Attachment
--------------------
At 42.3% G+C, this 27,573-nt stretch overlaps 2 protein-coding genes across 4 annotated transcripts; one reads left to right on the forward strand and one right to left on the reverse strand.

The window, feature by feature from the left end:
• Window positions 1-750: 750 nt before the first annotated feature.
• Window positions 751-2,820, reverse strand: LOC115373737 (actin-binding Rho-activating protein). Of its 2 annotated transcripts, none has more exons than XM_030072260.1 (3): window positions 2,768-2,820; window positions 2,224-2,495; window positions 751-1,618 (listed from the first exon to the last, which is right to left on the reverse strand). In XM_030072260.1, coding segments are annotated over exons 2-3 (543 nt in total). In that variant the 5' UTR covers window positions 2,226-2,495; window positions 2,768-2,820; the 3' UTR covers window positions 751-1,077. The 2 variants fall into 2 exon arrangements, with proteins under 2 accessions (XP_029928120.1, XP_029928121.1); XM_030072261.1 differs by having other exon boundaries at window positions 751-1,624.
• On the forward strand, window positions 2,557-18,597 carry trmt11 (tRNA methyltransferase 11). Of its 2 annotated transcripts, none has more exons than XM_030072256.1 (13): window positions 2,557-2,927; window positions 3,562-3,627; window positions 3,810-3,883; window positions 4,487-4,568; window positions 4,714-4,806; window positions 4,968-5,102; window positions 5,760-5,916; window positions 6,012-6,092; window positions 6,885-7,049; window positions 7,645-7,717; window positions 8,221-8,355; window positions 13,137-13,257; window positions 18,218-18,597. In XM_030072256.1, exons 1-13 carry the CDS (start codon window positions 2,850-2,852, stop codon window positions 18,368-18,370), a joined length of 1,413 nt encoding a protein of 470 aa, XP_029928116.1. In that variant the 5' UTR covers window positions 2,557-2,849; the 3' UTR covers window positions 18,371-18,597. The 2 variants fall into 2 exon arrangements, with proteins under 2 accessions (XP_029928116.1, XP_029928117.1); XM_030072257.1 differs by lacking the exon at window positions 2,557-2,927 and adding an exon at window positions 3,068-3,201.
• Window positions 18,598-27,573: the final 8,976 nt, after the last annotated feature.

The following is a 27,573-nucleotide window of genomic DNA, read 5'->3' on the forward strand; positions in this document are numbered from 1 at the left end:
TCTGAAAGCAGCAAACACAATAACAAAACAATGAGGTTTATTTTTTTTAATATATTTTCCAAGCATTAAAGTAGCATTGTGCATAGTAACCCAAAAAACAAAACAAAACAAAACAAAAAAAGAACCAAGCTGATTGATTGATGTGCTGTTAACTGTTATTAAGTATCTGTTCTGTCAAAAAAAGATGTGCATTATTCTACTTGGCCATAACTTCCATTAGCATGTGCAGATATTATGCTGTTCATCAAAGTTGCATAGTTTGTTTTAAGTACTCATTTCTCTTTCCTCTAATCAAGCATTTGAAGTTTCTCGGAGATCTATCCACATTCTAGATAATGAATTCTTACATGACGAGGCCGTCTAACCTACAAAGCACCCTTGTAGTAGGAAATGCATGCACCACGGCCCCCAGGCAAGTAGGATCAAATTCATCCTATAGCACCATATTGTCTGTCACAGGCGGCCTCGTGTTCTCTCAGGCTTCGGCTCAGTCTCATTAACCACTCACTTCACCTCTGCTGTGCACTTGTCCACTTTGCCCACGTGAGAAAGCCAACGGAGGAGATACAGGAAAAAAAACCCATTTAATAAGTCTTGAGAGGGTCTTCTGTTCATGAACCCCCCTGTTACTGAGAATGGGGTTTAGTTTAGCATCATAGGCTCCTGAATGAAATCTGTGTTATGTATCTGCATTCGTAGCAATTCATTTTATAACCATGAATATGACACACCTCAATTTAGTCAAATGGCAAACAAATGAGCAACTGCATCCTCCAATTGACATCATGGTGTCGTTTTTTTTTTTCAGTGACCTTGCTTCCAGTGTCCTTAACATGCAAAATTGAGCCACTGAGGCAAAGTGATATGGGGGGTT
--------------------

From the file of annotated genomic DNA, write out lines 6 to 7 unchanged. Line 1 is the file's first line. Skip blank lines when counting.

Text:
• Window positions 18,598-27,573: the final 8,976 nt, after the last annotated feature.

The following is a 27,573-nucleotide window of genomic DNA, read 5'->3' on the forward strand; positions in this document are numbered from 1 at the left end: